Artificial General Intelligence (AGI) is a concept that has been around for a very long time. It stands for the idea that machines, powered by AI, will ultimately outperform humans in every field. The concept fed our scientific imagination for decades, and has been grounds for creative sci-fi works and literature that captured humanity’s best interests and deepest worries.

Fast forward to the present, Artificial General Intelligence is slowly but surely being pulled out of fiction to be rooted in reality. Enabled by the advances in AI research, open-source projects, and brilliant fresh ideas centered around AI, the AI technology is sky-rocketing with no limits in the horizon. New advances and innovations on Language/Image, Language-to-Code, Language-to-SQL, Speech/Text models, to name just a few, are dished out regularly to the AI community. New paradigms are also being adopted at scale, like the Mixture of Experts (MoE) layer. All these components, and many more, put together, are in my opinion the building blocks of what Artificial General Intelligence shall look like in a few years.

At Astrafy, we express interest in leading on AGI-inspired products in tomorrow’s AI market. To that end, I developed our first prototype of an autonomous, versatile, and universal AI Agent that we called Astragy.

  • Autonomous: It requires no human intervention. It can “think” and “decide” for itself, then act on those decisions in a fully autonomous fashion;

  • Versatile: It is designed to perform diverse tasks per the user’s requirements or needs, even when these must be inferred from the context;

  • Universal: The implementation could be role-agnostic and task-agnostic. This point has not been proven yet. I need to run larger and more thorough tests. However, the design seemed to be able to handle the tasks of interest to us without any change to the architecture.

I would like to emphasize that these augmentations do not interfere with Astragy’s ability to carry out conversations.

Astragy’s Architecture

Before I dive into the architecture, I would like to share a few insights on the thought process that lead to it.

When Astragy first receives the user’s message, it must decide what to do with it. In fact, the user might be explicitly asking to perform a particular task as in “schedule a Google Calendar meeting tomorrow at 9am between me and”, or the message could be a question for which it needs to search on the web as in “What is the Apple Inc. stock price now?”, or the message could even be just a “Hi!”. Different situations require different tools, and sometimes situations can be addressed using pure generation.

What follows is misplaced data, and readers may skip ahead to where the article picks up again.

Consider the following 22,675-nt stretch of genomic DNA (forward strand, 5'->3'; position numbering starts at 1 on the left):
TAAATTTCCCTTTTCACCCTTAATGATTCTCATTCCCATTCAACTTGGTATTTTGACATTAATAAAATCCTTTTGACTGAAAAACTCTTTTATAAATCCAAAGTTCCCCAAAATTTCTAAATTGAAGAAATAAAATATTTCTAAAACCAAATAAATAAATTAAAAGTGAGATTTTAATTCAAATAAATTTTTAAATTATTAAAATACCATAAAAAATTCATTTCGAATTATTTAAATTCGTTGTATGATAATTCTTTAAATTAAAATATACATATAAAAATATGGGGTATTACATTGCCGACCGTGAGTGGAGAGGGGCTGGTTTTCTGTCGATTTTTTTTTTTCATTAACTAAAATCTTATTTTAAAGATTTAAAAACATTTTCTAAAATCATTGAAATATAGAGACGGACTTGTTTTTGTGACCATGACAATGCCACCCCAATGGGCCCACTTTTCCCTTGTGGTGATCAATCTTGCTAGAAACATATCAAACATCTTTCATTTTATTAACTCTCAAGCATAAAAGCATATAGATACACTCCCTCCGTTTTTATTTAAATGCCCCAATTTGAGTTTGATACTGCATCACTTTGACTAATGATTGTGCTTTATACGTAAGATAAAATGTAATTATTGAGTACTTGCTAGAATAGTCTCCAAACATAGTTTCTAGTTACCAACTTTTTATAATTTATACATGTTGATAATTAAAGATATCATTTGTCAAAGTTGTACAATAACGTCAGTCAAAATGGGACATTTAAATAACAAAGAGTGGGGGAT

Once a decision has been made about what tools are needed, if any, to address the user’s message, actions must follow. For example, if the user asks about Apple Inc.’s stock price, a web/database search must be performed. To that end, the user’s message must be “parsed” into arguments to run the right tool for the situation.

Once the tool’s result is obtained, a decision must be made as of whether it is satisfying with respect to the original query. To follow up on the Apple Inc.’s stock price example, the result would be something like “aapl stock: 188.9$”. Let us for simplicity’s sake assume that there is another company named Apel Inc. (stock ticker: APEL). If the stock price search tool outputs the stock price of Apel Inc. instead, the result is deemed unsatisfying and another round of enhanced decision-making and parsing should be done.

This approach assumes that the tools are deterministic and bug-free, and that the only reason we may be needing to run more enhanced decision-making and parsing steps is that there was a mistake in the parsing or the decision made about the tools to use is bad all together.

These three steps, symbolized here in blue, create the following loop:

Astragy's Operations Loop

With these examples and steps in mind, here is a simplified overview of Astragy’s architecture:

A diagram depicting a structured workflow for a software system with various components including Toolkit, Tool Executor, Parser, Reasoner, Decider, Core linked to a Backend and Frontend, demonstrating the process of user interaction and internal decision-making.

The decider, parser, reasoner, and core modules are all independent LLM “instances”. You can think of this as a combination of experts in that each module specializes in a specific part of the “thought process”. For now, Astragy uses 4 “instances” of Google’s PaLM2.